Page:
Tech Tip: Reclaim Your Screen From Scammers

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Q. My husband periodically receives a warning box telling us to contact Microsoft because of viruses. We cannot close it, so we turn the computer off and wait a few minutes before turning it back on. Local computer gurus have run scans three times and say that we are not infected with a virus. What can we do?

A. The persistent warning boxes sound like they are part of the ongoing blight of “tech support” scams that have plagued computer users for years. In some cases, the “virus alerts” are merely deviously scripted web pages or advertisements that can take over the screen and make it look like a realistic message to spook you into opening your wallet.

This type of ruse may not trigger an antivirus program because it is technically just a pop-up window in your web browser. Some adware programs can also fly under the radar of an antivirus tool, but an anti-malware utility like Malwarebytes or Bitdefender might be able to root out any software squatters on your system.

Even if the window is hard to close with a click, you may not have to restart the computer to ditch the message. If pressing the Alt and F4 keys on a PC (or the Mac’s Command and Q keys) does not close the program, try force-quitting the browser by pressing the Control, Shift and Escape keys to get to the Windows Task Manager — or by pressing the Command, Shift, Option and Escape keys on a Mac.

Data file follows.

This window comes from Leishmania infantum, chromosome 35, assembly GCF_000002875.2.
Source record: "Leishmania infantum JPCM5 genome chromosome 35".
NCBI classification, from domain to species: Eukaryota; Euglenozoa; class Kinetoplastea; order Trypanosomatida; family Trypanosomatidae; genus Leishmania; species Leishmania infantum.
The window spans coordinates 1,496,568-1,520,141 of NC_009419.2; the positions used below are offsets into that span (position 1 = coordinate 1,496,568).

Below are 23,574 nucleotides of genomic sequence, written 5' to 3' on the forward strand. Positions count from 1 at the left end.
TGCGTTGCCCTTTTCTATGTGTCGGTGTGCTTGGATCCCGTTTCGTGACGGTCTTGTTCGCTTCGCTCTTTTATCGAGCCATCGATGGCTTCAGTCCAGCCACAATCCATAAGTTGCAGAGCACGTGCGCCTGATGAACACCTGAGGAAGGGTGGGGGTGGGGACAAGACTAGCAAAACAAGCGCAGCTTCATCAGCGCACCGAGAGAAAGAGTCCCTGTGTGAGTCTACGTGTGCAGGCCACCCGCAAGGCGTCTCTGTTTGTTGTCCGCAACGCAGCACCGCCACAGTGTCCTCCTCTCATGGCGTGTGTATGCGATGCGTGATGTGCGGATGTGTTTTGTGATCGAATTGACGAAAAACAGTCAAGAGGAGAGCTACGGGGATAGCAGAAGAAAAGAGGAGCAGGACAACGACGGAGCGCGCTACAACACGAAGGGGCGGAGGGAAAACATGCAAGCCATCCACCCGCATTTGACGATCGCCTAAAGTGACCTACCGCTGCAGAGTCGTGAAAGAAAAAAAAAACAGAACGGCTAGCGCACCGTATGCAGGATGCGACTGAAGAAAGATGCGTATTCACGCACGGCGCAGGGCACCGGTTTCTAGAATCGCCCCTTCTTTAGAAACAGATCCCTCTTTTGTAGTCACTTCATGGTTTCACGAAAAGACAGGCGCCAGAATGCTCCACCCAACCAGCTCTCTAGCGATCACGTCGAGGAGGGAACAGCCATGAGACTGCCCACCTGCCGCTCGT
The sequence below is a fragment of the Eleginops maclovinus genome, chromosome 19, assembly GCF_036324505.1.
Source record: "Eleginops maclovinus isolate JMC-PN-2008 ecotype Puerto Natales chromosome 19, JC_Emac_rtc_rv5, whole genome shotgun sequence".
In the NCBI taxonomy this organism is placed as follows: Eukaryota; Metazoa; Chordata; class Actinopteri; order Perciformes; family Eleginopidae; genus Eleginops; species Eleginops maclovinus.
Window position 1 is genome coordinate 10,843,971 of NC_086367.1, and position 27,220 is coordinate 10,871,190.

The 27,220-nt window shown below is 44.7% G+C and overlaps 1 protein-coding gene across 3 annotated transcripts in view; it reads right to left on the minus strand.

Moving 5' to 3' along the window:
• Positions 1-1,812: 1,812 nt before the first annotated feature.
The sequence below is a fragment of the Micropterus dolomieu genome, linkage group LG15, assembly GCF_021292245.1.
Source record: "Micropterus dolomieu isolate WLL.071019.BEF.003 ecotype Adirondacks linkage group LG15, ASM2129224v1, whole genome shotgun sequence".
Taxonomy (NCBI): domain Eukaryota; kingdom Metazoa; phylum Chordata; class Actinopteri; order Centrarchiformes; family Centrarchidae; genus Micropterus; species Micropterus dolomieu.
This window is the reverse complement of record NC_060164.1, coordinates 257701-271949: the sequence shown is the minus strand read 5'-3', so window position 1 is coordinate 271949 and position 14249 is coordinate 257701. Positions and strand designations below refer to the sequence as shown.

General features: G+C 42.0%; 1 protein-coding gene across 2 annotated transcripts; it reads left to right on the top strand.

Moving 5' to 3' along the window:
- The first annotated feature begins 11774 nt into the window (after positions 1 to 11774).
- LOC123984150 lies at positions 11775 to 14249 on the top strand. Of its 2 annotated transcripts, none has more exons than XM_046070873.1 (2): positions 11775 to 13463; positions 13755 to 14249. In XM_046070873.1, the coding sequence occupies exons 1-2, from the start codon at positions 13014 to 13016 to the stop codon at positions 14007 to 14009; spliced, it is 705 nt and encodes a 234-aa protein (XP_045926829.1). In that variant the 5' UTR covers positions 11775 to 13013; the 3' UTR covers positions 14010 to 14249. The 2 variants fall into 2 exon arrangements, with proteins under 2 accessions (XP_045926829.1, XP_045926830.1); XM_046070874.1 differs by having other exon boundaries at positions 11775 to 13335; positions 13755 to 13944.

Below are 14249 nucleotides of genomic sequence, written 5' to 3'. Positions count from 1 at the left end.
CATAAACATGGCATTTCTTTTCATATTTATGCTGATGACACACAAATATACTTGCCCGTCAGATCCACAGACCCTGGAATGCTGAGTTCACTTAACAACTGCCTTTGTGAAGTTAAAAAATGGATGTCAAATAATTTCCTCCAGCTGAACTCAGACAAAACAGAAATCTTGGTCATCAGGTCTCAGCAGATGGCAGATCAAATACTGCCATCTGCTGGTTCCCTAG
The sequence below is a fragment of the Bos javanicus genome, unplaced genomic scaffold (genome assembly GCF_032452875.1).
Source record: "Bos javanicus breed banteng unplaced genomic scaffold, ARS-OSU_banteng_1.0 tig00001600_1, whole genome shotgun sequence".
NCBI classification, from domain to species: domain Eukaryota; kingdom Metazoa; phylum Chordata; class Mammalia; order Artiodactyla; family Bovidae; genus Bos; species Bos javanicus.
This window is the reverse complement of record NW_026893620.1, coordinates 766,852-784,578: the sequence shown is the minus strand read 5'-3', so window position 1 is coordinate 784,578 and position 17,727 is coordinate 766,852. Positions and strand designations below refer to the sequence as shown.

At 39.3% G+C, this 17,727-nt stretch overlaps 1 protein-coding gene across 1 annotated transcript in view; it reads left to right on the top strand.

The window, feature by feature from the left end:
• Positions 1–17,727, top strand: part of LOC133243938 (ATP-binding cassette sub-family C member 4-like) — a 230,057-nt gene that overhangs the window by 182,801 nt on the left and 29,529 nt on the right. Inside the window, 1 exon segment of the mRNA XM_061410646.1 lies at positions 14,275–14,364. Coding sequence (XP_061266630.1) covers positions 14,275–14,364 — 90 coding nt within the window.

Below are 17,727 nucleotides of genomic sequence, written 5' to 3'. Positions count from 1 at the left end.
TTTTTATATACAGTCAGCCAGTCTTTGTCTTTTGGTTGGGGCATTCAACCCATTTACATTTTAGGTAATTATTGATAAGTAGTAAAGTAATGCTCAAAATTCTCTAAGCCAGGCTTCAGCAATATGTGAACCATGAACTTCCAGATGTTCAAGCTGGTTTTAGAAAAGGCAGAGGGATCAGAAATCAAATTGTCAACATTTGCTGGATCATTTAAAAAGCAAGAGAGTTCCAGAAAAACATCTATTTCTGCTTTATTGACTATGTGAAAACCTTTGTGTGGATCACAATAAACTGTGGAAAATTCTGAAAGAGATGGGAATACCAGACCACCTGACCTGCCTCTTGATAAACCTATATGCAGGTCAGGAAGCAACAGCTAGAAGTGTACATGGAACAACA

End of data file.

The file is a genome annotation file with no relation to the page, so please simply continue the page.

Make sure your browser is set to block pop-up windows and not to reopen the previous pages when it starts. Microsoft recommends using its newest Edge browser if you use Windows 10, but if you do not care for that program, other modern browsers can block malicious sites — or work with add-ons that do. Google’s Chrome browser has built-in tools in its settings area for removing ads, pop-ups and malware.

Microsoft, Apple and the Federal Trade Commission have information on their sites on how to spot and report tech-support scams, as does the Better Business Bureau. As always, never call a telephone number listed on the alert or supply information to the pestering site.


Personal Tech invites questions about computer-based technology to techtip@nytimes.com. This column will answer questions of general interest, but letters cannot be answered individually.

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